Under which law has Jallikattu been banned?
Before we begin, Article 51A (G) of the Constitution of India makes it the mandate of every Indian citizen, “to protect and improve the natural environment including forests, lakes, rivers and wild life, and to have compassion for living creatures.” While the people see this as a sport that is being conducted for the past two thousand years as a part of tradition, PETA serves animals in respect of our Constitutional mandate, its laws and its Supreme Court. Sec. 22 of the Prevention of Cruelty to Animals Act gives the power to the Ministry of Environment and Forests, under which, in the year 1991, they banned bears, monkeys, tigers and dogs from being exhibited or trained as a performing animals. After complaints from the Indian Circus Organisation, dogs were excluded from the notification under Sec. 22.
In July 2009, in order to regulate the sport as mandated by the Prevention of Cruelty to Animals Act, the ‘Tamil Nadu Regulation of Jallikattu Act, 2009’ was enacted. In the year 2011, the Ministry issued a new notice that included bulls in addition to the list of 1991 in order to ban their exhibition or training as performing animals. The sport, which used to be conducted during the harvest season of Pongal, was banned by the Supreme Court in 2014. Why was it banned? In the case of Animal Welfare Board of India v. A. Nagaraja, the Supreme Court held that the sport violated section 3 and 11 of the Prevention of Cruelty to Animals Act.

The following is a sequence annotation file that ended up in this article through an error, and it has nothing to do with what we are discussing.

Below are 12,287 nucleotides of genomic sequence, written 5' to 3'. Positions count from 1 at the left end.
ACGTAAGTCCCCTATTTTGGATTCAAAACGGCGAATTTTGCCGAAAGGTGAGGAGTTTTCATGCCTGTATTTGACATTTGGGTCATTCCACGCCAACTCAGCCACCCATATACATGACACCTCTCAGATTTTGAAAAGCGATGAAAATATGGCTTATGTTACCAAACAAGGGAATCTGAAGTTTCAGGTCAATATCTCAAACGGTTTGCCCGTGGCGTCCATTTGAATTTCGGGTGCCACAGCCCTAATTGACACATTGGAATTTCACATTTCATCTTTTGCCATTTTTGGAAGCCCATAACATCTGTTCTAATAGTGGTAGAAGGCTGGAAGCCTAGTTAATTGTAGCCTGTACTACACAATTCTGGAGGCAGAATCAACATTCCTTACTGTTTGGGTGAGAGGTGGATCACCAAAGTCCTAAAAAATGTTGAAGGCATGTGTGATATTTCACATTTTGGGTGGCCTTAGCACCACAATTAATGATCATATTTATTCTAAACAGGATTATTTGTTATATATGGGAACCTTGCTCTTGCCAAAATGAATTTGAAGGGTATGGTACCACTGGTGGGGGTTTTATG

While Sec. 3 states that, “It shall be the duty of every person having the care of charge of any animal to take all reasonable measures to ensure the wellbeing of such animal and to prevent the infliction upon such animal of unnecessary pain or suffering.” While Section 11 talks about various forms of cruelty, Sec 11(a) states, “Beating, Kicking, Over-riding, Over-driving, Over-loading, Torturing, Causing unnecessary pain or suffering to any animals;” and Sec. 11(m)(ii) talks about inciting any animal to fight or bait any other animal with the view of providing entertainment.
However, on January 7, 2016, the central government issued a notification that legalised jallikattu in the light of the 2011 notification by way of regulation and restriction. Following this, there has been a case ongoing in the Supreme Court against the notification, Compassion Unlimited v. Union of India and the outcome is still awaited. Recent developments include the Chief Minister of Tamil Nadu writing a letter to the Prime Minister earlier this month urging him to issue an ordinance allowing jallikattu.
Further references and links:
Book a phone consultation with a top-rated lawyer on Lawfarm.